Sunday morning came and I had made up my mind to persevere and try to complete the next part of the test. I told myself that I would never quit. During one of the breaks, I asked my friend and mentor Sempai Kathy if she would like to be my ‘Second’ during the 10 man fights. I was so happy that she was there at the beginning of my journey in Kyokushin and now was there to see my dream realized during the final part of my Shodan test. The afternoon went by fast! With the minutes ticking away quickly, the butterflies were building in my stomach with an adrenaline rush hitting me about every 10-15 minutes. Trying to calm my nerves down after each rush of my pulse, many thoughts entered my mind – excitement, fear, joy, but mainly I was concerned about my back injury and if my back would hold up through the tough physical challenge of the 10 man fights. The time finally came for our 10 man. I tried to focus my mind, body, and spirit for the task at hand.
Shihan Stuart asked me how many fights I thought I could complete. “Osu Shihan, 10!” I said, thinking to myself I have trained so hard for this moment and have visualized the 10 man many times but this time it was real. I was ready, determined, and in the moment. I fought to overcome myself more than my opponent and tried not to think about my back injury. I focused on fighting smart and trying to listen to Sensei Leo’s coaching all the way through. Sempai Kathy’s help and encouragement throughout the fights and break and everyone’s good and positive energy helped push me through.
I would like to thank Shihan Stuart and Shihan Don for letting me continue to fight in the 10-man and show my Kyokushin fighting spirit even though I was injured. OSU!
Thank you to Sensei Leo for your knowledge and unwavering support for my family and me and for always pushing us to do our best. OSU!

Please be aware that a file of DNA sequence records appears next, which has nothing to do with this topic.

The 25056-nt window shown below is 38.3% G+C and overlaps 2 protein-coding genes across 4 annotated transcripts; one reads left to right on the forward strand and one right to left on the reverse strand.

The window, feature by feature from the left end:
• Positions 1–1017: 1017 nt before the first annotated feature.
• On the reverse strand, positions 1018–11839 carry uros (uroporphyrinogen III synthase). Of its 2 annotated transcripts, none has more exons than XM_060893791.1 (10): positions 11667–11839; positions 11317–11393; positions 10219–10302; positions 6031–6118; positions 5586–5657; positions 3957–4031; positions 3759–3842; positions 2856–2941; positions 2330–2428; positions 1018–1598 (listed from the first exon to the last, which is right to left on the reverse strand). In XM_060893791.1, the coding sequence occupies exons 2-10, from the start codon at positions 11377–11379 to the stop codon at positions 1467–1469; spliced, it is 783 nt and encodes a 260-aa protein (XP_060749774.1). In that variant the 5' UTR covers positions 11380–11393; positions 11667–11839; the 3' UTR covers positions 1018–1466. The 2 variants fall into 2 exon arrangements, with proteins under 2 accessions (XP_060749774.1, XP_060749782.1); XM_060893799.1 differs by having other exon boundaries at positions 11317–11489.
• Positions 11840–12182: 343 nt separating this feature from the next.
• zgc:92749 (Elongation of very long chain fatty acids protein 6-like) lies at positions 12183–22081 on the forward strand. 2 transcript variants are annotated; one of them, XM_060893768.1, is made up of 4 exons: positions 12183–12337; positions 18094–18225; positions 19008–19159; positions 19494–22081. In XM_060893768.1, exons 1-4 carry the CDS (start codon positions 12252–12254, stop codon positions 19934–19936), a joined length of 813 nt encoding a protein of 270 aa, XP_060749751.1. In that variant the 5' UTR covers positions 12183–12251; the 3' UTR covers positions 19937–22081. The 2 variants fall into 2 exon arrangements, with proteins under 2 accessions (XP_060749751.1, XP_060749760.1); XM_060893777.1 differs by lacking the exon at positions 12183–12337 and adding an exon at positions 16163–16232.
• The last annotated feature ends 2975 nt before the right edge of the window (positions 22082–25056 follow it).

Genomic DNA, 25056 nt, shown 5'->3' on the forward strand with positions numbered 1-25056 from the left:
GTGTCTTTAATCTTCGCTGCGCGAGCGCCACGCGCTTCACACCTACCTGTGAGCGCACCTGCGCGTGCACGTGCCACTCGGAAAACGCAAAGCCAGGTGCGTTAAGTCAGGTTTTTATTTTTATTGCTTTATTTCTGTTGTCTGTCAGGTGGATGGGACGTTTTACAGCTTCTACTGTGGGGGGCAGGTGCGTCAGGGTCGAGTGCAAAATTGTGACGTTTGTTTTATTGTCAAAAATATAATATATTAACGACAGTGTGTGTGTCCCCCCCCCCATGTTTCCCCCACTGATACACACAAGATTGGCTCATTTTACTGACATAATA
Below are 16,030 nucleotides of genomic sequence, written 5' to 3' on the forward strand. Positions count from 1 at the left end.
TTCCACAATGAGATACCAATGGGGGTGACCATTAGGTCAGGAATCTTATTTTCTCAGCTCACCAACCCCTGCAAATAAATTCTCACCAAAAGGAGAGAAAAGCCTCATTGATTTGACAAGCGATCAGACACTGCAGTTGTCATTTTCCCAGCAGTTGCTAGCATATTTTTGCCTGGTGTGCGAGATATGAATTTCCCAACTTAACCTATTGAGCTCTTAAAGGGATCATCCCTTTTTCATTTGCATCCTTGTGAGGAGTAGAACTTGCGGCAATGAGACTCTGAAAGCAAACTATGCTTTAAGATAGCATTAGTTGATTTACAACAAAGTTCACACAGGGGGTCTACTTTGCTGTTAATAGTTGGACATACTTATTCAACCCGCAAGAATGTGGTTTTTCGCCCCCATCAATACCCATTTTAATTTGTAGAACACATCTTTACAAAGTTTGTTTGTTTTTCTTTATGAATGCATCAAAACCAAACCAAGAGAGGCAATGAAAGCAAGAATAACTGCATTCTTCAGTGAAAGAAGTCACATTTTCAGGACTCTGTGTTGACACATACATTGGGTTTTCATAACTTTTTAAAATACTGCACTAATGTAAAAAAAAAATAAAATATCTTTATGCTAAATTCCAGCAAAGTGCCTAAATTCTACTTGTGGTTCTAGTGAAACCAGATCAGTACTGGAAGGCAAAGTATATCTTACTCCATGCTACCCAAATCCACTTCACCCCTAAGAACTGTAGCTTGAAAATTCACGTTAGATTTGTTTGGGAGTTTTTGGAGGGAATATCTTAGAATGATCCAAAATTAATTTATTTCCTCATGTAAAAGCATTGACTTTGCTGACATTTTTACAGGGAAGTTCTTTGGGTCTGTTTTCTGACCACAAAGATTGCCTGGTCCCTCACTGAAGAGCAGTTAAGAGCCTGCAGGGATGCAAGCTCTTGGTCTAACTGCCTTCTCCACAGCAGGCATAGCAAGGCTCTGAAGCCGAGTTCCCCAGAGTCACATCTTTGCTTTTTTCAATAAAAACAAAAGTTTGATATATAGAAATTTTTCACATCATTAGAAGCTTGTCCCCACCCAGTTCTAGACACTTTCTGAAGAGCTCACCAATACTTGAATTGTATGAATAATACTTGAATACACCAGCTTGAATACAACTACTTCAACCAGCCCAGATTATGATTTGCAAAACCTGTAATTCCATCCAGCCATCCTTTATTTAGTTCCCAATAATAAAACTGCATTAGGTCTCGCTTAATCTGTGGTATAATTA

Thank you to Shihan Stuart and Shihan Brad for helping me when I hurt my back and your kind and encouraging words. OSU!
Thank you Shihan Larry for your time and extra training throughout the years and all your dedication to each and every Summer Camp. OSU!
Thank you Sempai Kathy for always being there for me. It meant so much to me that you were my ‘Second’. Thank you for all your dedication and hard work at every summer camp. OSU!
Thank you Sempai Ryan for teaching me so much throughout the years. I am forever grateful. OSU!
Thank you Sempai Neil for your kind words of support and encouragement. OSU!
Thank you to all who fought me during my 10 man. Your willingness to fight me has made me evolve into a better martial artist. You all brought out the best in me. OSU!
Thank you everyone for supporting me. I am truly grateful.
Summer Camp 2016 Report by Anthony Evangelista
Summer Camp 2016 was a fantastic event from start to finish. Everything from the training, the camaraderie, the Sayonara Party and Kyokushin’s Got Talent was excellent. Of course for me personally, this camp was very special as it was the final component for my Sandan grading. My attitude going in was to learn more about my karate, enjoy every single moment and not to put all my focus and energy only into the Sunday Black Belt fighting. I believe it was that approach that helped me through the fights after grading was complete.
As with all of our events, Summer Camp is an excellent time to re-unite with all the familiar faces from the various dojos and to meet the new members who attend camp for the very first time. From my club, four of my students attended, three of which it was their first camp. Those three were all quite nervous leading up to the first training session, not having a clear idea what camp would be like. I believe that first class set the tone for them, in a very positive way. At the end of first training, one of them, Tricia Wallace, was recognized as the hardest working student for that class and received the prized ‘Camo Belt’ for her efforts; definitely a proud moment for our group.
Out of all of the Summer Camps I have attended, this was the first in which we had the privilege to have all six of our own Shihan in attendance: Shihan Stuart, Shihan Don, Shihan Terry, Shihan Larry, Shihan Brad and Shihan Tats. It was an honour to have had the opportunity to learn and train with them all weekend. OSU!
This year, the IKO introduced new rules for tournament fighting. Some of the rules were introduced at Summer Camp and one of the highlighted techniques that we worked on was Anshan. In one of our meetings, Shihan Tats wrote the kanji characters for Zanshin and gave their translated meanings. He explained Zan means ‘remaining’, while Shin mean ‘heart’; therefore Zanshin = Remaining Heart. That definition has been very helpful as it has given more meaning to the technique for me. It is interesting to note that Zanshin is being re-introduced and is not a ‘new’ technique. Shihan Stuart and Shihan Don will both tell you that Zanshin was taught and used in their competitive days. As the saying goes, ‘what’s old is new again.’